2015 VERVE Grant Recipients

Sol Ras Assanti is an unapologetic rebel warrior spirit that has been reminding communities that the key to their liberation is within their ancestral story. Throughout her 23 years on this earth and her past lives on other dimensions in planets, Sol has been mastering the art of healing through Earth, Herbs and words. Sol has facilitated, curated, and performed freedom in all space. Currently Sol is building the “get free” collective. A series of works and events with artist encouraging enlightenment through freedom expressed in; art without boundaries, healing circles and popup open mics.

Joe Davis is a dreamer born of the poetic diaspora. Son of a persnickety Jamaican immigrant mother and hardworking Chicagoan father, he inherited a story-colored soul and an unrelenting desire to love. As a writer, performer, and teacher, he travels in search of metaphors to paint canvases of the imagination with joyful revolution. His latest adventure has led him to the edge of the human heart, learning how to dance in rhythm with the ancestral echoes of our origin.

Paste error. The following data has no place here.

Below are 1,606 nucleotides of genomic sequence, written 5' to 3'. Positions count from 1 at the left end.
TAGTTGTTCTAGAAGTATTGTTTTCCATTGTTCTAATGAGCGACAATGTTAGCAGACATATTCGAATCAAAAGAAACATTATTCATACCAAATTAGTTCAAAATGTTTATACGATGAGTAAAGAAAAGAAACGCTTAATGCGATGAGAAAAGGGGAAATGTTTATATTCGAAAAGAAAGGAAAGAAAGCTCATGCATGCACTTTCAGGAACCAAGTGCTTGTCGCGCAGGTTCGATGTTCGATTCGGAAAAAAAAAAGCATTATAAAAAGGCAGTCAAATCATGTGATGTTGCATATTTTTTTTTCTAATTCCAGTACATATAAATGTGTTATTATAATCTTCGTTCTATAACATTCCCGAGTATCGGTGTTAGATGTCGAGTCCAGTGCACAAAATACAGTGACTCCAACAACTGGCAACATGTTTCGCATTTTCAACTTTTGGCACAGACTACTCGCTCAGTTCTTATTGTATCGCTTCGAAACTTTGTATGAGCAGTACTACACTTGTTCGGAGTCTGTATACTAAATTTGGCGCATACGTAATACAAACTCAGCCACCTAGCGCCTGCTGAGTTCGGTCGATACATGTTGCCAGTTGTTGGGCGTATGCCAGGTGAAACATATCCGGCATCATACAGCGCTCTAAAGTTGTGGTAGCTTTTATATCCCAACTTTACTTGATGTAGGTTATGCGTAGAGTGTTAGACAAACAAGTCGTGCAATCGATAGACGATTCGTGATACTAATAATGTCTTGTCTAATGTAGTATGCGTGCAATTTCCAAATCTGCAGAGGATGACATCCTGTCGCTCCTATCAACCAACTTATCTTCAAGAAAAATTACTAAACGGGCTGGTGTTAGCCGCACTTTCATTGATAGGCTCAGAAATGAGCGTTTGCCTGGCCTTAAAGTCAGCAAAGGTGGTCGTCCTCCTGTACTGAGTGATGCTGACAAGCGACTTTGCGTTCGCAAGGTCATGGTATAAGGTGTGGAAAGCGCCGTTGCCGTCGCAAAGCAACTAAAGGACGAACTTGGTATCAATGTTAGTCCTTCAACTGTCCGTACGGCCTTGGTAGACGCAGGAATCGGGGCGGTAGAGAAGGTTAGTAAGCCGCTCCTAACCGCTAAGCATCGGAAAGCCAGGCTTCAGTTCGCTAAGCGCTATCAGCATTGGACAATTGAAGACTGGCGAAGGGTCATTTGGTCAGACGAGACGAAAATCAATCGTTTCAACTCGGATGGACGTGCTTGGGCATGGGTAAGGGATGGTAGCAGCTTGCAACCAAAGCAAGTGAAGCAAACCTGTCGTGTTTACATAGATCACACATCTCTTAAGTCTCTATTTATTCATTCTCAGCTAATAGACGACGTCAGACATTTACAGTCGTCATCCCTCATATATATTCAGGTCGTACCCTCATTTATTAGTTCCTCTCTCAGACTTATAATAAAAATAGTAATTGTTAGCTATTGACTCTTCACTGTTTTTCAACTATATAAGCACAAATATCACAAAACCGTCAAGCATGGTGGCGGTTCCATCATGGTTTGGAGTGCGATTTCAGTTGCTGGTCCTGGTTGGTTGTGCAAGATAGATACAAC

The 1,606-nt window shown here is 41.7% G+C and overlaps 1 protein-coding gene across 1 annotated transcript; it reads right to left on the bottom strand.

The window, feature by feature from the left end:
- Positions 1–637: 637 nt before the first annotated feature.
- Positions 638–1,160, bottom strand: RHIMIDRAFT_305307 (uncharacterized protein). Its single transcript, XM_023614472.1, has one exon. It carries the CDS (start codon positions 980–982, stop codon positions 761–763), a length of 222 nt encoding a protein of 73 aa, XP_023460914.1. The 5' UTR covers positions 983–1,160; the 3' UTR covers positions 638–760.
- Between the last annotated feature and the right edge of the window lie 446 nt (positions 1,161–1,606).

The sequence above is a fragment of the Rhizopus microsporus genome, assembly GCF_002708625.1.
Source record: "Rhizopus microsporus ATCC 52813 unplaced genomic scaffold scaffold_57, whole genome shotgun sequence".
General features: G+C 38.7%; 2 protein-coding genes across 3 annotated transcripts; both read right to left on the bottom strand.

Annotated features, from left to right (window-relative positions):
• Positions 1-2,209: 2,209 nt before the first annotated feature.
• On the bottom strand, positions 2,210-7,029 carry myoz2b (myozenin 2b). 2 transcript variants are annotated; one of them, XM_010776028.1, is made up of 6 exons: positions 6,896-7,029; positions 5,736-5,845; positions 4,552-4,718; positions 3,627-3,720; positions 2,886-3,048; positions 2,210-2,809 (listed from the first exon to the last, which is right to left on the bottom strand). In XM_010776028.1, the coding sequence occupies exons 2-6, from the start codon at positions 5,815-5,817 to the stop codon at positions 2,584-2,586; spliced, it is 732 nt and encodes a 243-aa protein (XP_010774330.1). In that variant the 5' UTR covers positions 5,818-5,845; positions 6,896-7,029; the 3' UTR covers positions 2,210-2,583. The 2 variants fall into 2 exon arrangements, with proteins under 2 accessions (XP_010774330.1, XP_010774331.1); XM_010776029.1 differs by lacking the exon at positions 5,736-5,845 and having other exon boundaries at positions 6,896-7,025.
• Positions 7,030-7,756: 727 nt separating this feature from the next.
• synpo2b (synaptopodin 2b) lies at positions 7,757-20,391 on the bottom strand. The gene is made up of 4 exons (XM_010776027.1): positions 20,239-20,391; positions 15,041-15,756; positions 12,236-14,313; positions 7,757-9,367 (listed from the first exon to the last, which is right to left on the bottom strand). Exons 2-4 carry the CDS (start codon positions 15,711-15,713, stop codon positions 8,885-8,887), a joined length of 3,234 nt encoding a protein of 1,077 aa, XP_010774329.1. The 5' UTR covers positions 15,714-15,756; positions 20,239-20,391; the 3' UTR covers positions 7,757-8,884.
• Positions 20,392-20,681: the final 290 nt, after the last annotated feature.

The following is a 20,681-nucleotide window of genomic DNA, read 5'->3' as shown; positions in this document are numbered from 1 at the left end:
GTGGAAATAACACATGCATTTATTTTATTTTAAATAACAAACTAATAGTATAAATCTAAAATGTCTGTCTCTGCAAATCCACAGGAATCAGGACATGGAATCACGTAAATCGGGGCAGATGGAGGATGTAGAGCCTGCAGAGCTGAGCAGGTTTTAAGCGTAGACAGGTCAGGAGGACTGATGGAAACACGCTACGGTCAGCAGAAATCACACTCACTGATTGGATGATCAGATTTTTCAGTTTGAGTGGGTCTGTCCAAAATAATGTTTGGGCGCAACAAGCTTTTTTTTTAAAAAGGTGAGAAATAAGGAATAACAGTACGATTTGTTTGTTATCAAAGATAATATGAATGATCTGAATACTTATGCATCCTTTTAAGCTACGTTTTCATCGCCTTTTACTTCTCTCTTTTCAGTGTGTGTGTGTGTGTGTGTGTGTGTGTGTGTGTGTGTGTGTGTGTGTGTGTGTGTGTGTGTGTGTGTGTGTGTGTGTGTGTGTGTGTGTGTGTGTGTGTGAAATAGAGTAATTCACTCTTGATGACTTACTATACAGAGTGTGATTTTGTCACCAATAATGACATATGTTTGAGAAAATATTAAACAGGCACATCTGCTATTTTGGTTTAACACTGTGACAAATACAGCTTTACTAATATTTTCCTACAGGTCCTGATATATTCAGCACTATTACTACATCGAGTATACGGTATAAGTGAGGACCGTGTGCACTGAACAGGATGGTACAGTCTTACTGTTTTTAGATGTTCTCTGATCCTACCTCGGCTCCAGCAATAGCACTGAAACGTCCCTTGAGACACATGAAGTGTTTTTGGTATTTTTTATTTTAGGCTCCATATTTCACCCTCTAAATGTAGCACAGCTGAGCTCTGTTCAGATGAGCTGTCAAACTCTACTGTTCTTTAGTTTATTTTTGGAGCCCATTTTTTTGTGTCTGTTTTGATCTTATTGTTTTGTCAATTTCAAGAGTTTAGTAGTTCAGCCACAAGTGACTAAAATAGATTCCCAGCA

Nimo H. Farah is part butterfly and part cat (MEEOOW!). Her current undertaking is to get the different parts of herSELF to get along while also researching the history of the words that are used to give her journey meaning. She uses language to express things she finds too confusing. Sometimes taking the liberty to redefine the definitions of words. She looks forward to developing her skills as an orator while blending Somali and English. She thinks of herself as charming and hilarious in the Somali language, often making herself laugh (hahaHA!). But rarely does that humor translate into English. It’ll be magical when she learns to fuse the two languages together seamlessly. She currently resides in Minneapolis and imagines traveling to the moon or maybe peacefully living in Mogadishu (where she was born). Nimo is a 2014 Bush Fellow and the co-Founder of SALLI Arts. Her most recent work is curating “Saved by Faith & Verse”, the poetic voices of the Somali Diaspora at the Loft Literary Center through the Spoken Word Immersion Fellowship.